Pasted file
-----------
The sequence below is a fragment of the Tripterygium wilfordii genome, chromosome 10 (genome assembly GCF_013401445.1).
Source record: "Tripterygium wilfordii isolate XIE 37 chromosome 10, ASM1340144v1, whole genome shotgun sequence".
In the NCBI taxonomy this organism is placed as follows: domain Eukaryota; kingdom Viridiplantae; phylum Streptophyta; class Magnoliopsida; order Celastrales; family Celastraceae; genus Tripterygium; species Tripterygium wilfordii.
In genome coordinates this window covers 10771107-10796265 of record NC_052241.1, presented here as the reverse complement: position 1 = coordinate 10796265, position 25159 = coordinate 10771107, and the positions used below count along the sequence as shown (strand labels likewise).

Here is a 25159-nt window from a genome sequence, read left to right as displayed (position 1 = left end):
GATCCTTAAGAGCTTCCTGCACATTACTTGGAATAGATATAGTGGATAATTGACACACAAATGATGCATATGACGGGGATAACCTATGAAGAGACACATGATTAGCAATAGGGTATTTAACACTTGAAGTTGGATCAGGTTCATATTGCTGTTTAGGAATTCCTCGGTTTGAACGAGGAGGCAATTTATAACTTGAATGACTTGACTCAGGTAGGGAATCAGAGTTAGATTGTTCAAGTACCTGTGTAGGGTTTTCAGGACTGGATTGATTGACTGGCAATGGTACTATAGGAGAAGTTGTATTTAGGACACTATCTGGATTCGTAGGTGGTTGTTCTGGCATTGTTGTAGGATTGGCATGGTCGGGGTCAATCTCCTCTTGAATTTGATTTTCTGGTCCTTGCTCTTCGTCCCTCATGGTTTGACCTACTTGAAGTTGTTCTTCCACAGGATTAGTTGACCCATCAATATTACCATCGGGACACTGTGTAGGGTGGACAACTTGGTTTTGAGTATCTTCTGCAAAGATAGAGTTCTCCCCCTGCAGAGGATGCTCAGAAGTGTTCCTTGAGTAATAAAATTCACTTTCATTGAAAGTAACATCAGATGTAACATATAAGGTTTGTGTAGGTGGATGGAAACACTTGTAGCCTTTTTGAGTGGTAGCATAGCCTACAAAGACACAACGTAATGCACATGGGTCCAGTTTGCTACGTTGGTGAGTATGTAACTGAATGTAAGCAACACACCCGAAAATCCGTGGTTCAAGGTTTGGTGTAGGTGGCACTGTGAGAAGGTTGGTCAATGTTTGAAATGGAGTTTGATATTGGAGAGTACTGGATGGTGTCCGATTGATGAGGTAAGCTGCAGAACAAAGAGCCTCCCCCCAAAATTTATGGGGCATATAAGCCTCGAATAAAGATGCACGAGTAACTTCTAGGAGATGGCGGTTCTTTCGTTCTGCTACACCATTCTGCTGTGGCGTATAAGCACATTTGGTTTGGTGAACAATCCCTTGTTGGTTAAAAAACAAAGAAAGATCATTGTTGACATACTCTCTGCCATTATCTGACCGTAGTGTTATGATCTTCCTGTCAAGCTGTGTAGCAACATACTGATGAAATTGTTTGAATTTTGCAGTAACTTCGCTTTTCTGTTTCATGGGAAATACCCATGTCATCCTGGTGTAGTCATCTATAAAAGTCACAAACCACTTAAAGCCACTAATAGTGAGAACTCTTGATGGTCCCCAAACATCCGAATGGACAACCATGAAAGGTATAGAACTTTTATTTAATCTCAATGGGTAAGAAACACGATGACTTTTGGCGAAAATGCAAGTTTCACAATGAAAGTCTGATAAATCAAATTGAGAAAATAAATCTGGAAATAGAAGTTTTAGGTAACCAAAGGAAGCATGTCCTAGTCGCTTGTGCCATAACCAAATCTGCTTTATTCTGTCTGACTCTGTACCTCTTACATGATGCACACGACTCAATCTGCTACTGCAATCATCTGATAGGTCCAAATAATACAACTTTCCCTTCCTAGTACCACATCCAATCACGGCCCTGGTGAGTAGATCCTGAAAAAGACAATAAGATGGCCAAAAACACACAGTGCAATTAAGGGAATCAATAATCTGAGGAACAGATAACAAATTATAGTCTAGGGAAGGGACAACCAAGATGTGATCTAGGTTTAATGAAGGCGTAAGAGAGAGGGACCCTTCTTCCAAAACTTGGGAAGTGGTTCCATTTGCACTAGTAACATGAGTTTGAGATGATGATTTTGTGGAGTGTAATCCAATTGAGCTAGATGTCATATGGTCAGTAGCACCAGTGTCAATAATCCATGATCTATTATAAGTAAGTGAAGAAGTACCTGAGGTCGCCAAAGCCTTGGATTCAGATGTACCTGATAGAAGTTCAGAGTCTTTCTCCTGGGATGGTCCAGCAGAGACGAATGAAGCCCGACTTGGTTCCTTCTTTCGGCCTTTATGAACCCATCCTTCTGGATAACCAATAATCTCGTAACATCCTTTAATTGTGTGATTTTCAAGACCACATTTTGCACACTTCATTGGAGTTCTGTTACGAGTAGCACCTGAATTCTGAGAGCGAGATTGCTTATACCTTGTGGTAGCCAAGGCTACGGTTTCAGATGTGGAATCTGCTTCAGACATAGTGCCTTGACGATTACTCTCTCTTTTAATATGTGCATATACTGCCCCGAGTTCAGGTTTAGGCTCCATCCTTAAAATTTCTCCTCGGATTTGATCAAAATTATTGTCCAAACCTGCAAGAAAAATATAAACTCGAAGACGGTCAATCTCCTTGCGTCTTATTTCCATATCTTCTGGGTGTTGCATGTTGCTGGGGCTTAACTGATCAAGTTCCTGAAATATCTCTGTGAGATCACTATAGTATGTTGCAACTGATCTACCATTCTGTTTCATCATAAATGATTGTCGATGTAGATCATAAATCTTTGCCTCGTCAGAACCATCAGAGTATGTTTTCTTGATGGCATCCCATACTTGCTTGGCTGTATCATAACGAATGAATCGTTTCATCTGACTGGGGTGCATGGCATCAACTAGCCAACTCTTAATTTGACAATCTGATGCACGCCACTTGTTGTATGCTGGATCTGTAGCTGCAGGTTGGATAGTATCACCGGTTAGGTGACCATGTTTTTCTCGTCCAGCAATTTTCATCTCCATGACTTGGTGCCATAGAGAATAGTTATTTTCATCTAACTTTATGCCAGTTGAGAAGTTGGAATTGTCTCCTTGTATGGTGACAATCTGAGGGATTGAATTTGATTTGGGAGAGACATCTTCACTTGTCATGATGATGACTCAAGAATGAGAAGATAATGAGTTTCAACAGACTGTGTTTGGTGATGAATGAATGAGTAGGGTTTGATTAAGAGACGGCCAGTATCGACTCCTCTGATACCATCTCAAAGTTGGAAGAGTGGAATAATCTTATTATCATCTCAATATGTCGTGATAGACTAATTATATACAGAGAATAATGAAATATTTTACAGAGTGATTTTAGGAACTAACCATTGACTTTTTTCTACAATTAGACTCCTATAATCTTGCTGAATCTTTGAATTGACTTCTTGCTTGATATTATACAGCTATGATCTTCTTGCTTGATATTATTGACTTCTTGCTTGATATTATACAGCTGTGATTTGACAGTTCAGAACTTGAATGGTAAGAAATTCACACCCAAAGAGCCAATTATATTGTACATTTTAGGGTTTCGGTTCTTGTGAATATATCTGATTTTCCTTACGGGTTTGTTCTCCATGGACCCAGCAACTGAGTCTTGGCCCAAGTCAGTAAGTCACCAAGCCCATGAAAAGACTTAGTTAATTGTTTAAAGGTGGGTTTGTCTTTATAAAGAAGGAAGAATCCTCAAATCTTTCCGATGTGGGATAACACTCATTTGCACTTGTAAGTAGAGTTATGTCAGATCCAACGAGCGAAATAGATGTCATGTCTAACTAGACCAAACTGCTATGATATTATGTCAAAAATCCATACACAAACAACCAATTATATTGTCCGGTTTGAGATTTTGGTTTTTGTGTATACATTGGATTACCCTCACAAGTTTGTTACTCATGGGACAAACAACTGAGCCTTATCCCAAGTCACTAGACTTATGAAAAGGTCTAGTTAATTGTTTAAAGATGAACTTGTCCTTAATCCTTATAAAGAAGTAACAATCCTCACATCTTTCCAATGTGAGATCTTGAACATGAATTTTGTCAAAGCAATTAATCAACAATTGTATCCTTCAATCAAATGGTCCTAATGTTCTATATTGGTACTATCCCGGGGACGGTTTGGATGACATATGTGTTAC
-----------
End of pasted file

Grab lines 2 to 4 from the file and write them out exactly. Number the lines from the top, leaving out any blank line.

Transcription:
Source record: "Tripterygium wilfordii isolate XIE 37 chromosome 10, ASM1340144v1, whole genome shotgun sequence".
In the NCBI taxonomy this organism is placed as follows: domain Eukaryota; kingdom Viridiplantae; phylum Streptophyta; class Magnoliopsida; order Celastrales; family Celastraceae; genus Tripterygium; species Tripterygium wilfordii.
In genome coordinates this window covers 10771107-10796265 of record NC_052241.1, presented here as the reverse complement: position 1 = coordinate 10796265, position 25159 = coordinate 10771107, and the positions used below count along the sequence as shown (strand labels likewise).